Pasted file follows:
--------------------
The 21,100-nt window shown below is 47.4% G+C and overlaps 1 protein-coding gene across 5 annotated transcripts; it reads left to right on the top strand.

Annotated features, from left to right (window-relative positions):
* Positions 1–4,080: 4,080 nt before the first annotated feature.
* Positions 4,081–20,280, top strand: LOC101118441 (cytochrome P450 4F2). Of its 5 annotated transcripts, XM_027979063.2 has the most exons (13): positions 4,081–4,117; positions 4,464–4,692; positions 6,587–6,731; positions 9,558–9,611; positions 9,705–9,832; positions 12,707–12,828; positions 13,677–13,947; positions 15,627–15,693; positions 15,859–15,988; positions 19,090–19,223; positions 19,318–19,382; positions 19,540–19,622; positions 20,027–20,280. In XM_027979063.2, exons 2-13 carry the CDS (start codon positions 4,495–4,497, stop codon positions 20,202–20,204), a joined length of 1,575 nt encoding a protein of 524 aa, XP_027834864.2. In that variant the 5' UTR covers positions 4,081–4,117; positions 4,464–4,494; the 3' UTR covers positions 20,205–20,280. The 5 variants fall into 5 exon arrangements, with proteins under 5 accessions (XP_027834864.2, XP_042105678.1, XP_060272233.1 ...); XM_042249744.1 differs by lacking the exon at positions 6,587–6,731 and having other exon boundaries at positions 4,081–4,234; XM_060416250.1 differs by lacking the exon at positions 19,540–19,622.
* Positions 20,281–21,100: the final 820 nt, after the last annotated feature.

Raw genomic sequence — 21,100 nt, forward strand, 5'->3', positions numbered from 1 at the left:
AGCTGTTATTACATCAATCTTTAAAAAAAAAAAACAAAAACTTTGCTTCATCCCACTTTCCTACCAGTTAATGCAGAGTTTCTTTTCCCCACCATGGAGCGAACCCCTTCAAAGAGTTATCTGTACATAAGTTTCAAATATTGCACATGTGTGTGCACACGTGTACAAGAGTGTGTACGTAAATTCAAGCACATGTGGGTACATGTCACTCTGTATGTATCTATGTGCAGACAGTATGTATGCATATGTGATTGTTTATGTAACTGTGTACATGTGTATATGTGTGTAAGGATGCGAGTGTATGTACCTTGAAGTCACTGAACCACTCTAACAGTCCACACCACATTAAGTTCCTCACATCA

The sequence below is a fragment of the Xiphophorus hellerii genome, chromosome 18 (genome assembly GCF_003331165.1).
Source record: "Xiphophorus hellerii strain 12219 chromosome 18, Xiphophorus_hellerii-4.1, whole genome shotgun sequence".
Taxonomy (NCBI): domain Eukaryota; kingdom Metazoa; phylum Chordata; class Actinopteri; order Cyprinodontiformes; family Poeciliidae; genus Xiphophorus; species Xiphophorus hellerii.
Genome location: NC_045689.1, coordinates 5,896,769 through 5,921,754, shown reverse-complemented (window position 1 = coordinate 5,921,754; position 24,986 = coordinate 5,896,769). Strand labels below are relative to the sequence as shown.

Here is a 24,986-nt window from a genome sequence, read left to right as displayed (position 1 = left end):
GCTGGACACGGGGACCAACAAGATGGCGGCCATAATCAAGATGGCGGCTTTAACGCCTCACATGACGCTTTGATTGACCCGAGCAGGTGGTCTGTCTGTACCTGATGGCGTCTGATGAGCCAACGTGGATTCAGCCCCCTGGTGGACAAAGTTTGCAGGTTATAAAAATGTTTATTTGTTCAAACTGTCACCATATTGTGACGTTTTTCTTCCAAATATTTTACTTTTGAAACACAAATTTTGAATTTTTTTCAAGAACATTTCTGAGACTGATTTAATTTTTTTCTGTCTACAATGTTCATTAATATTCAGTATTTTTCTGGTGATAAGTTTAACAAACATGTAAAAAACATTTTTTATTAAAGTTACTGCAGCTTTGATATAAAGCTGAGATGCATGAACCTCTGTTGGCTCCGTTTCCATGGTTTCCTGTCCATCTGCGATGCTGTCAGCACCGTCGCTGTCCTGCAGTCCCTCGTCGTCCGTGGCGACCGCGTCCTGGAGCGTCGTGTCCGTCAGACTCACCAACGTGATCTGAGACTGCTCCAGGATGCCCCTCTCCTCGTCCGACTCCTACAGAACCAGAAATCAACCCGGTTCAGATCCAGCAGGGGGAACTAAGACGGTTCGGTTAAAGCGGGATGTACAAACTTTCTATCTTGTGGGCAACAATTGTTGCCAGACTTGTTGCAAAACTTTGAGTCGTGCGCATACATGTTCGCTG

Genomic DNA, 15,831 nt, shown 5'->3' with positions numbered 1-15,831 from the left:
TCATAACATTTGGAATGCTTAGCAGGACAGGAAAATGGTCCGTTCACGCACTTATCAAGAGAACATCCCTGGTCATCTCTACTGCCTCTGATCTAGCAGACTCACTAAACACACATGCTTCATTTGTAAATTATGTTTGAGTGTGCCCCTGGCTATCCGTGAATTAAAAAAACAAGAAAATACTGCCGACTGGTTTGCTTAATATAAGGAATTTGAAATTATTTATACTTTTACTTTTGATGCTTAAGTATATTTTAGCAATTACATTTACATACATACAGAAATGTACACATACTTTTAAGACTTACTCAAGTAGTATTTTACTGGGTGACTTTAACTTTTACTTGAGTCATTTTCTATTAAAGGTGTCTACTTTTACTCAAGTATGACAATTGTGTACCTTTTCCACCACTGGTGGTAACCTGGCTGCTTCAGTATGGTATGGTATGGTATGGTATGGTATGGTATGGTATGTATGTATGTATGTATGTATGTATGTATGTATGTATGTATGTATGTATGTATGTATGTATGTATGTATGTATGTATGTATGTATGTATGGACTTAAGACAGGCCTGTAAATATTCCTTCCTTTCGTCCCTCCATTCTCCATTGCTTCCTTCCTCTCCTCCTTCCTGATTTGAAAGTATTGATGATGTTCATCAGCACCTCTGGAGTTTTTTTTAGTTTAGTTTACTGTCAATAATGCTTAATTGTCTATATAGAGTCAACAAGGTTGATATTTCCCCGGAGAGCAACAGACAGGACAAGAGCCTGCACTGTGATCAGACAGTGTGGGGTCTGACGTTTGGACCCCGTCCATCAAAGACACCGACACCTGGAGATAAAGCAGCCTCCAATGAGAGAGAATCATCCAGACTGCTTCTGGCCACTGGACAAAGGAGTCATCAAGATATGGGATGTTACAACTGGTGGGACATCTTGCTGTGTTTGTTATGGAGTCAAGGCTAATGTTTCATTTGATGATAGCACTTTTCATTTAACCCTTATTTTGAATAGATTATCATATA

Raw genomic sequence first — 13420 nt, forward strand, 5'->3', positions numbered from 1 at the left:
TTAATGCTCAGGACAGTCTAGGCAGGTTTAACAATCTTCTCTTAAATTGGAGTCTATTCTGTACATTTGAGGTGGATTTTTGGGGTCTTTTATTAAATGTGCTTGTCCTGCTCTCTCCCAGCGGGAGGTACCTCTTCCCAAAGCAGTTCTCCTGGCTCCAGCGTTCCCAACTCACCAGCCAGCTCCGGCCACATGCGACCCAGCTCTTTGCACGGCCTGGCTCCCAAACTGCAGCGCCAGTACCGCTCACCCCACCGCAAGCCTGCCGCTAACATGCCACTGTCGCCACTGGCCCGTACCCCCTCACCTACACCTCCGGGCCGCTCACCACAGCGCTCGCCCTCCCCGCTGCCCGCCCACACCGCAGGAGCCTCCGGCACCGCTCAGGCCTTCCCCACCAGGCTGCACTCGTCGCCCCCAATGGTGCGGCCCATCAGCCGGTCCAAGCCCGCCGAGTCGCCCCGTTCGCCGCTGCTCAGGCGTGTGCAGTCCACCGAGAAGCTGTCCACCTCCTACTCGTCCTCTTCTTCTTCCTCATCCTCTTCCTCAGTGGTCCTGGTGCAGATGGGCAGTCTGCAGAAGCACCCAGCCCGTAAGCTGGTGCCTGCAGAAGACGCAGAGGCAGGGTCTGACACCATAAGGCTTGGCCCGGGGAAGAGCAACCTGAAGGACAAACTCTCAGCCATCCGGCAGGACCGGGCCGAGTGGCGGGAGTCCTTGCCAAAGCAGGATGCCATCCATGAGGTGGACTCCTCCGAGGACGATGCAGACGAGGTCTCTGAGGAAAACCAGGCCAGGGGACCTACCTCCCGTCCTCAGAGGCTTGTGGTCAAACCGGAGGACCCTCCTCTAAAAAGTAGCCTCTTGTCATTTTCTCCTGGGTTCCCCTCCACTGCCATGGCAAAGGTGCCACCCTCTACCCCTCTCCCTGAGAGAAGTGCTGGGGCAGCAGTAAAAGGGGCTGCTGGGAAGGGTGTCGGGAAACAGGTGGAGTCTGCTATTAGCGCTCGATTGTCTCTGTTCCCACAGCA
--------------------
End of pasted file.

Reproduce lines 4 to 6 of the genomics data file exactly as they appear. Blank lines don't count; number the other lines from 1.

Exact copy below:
* Positions 4,081–20,280, top strand: LOC101118441 (cytochrome P450 4F2). Of its 5 annotated transcripts, XM_027979063.2 has the most exons (13): positions 4,081–4,117; positions 4,464–4,692; positions 6,587–6,731; positions 9,558–9,611; positions 9,705–9,832; positions 12,707–12,828; positions 13,677–13,947; positions 15,627–15,693; positions 15,859–15,988; positions 19,090–19,223; positions 19,318–19,382; positions 19,540–19,622; positions 20,027–20,280. In XM_027979063.2, exons 2-13 carry the CDS (start codon positions 4,495–4,497, stop codon positions 20,202–20,204), a joined length of 1,575 nt encoding a protein of 524 aa, XP_027834864.2. In that variant the 5' UTR covers positions 4,081–4,117; positions 4,464–4,494; the 3' UTR covers positions 20,205–20,280. The 5 variants fall into 5 exon arrangements, with proteins under 5 accessions (XP_027834864.2, XP_042105678.1, XP_060272233.1 ...); XM_042249744.1 differs by lacking the exon at positions 6,587–6,731 and having other exon boundaries at positions 4,081–4,234; XM_060416250.1 differs by lacking the exon at positions 19,540–19,622.
* Positions 20,281–21,100: the final 820 nt, after the last annotated feature.

Raw genomic sequence — 21,100 nt, forward strand, 5'->3', positions numbered from 1 at the left: